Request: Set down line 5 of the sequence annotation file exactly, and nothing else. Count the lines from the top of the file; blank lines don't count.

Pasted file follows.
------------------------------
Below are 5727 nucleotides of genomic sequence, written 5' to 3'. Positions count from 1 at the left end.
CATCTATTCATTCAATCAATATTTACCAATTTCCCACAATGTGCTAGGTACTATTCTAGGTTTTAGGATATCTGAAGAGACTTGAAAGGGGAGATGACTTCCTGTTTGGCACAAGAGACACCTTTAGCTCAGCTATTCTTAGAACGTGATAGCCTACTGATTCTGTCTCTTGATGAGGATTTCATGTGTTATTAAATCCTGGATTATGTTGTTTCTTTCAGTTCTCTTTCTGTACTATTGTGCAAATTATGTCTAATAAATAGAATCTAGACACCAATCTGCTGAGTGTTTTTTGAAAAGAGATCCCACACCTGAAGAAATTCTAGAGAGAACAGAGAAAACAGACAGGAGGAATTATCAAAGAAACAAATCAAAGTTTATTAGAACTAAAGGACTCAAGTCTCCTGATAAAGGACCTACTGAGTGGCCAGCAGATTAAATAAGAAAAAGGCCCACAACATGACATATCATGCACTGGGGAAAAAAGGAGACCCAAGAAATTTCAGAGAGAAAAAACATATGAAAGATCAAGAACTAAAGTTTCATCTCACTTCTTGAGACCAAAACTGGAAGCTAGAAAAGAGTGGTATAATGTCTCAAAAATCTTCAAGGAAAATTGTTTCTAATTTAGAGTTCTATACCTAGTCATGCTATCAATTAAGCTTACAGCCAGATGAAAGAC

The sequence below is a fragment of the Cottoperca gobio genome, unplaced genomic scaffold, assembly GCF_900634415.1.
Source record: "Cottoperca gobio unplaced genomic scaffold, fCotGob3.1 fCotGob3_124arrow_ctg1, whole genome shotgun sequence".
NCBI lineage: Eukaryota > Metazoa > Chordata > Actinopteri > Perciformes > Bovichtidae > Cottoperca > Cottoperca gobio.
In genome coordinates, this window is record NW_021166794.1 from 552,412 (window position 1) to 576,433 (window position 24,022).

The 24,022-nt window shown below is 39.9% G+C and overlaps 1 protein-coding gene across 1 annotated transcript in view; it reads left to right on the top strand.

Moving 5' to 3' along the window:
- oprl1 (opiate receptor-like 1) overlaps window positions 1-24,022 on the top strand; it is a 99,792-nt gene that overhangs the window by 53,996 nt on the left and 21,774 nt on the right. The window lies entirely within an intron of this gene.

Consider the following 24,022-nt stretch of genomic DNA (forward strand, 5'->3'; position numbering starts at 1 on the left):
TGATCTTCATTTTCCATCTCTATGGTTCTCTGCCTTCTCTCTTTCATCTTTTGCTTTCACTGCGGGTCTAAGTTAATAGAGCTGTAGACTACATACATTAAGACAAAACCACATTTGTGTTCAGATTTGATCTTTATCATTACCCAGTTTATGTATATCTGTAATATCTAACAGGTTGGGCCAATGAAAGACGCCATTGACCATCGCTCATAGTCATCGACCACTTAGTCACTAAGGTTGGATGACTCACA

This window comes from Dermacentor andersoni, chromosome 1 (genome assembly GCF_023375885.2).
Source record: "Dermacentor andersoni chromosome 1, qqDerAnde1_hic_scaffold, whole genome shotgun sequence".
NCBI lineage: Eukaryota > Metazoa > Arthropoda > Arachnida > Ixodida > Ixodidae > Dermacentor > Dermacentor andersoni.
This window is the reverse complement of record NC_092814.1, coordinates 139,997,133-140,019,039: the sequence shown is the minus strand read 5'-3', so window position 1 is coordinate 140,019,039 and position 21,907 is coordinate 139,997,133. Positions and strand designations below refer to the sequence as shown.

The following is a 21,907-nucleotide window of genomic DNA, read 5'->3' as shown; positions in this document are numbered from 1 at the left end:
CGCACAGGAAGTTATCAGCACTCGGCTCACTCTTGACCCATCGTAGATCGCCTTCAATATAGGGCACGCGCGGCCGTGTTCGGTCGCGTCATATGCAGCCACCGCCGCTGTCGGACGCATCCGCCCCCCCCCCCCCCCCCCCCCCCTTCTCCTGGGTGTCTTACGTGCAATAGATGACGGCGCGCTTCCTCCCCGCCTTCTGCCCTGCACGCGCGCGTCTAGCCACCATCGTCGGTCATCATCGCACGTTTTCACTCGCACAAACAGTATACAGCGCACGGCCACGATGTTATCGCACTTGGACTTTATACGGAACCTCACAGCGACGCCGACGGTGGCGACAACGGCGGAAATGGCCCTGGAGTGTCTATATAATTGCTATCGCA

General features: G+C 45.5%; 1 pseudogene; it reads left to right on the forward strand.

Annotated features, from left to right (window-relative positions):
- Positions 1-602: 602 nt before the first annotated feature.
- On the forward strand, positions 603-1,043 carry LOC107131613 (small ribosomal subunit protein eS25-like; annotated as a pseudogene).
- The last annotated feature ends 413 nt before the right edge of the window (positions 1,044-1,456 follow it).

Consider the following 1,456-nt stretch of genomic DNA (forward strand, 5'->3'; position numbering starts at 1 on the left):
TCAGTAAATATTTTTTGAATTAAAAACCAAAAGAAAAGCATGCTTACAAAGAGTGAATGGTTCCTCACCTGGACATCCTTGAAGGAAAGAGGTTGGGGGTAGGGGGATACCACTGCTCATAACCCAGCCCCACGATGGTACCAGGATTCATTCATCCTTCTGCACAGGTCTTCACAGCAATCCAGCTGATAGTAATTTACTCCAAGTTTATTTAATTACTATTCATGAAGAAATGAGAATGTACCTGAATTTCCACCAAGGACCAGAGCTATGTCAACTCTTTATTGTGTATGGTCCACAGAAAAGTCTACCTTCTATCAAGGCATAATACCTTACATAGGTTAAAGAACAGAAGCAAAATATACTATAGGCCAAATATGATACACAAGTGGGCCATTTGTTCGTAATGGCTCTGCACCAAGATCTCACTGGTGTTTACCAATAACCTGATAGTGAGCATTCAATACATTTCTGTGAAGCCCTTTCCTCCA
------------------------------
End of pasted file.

NCBI lineage: Eukaryota > Metazoa > Chordata > Actinopteri > Perciformes > Bovichtidae > Cottoperca > Cottoperca gobio.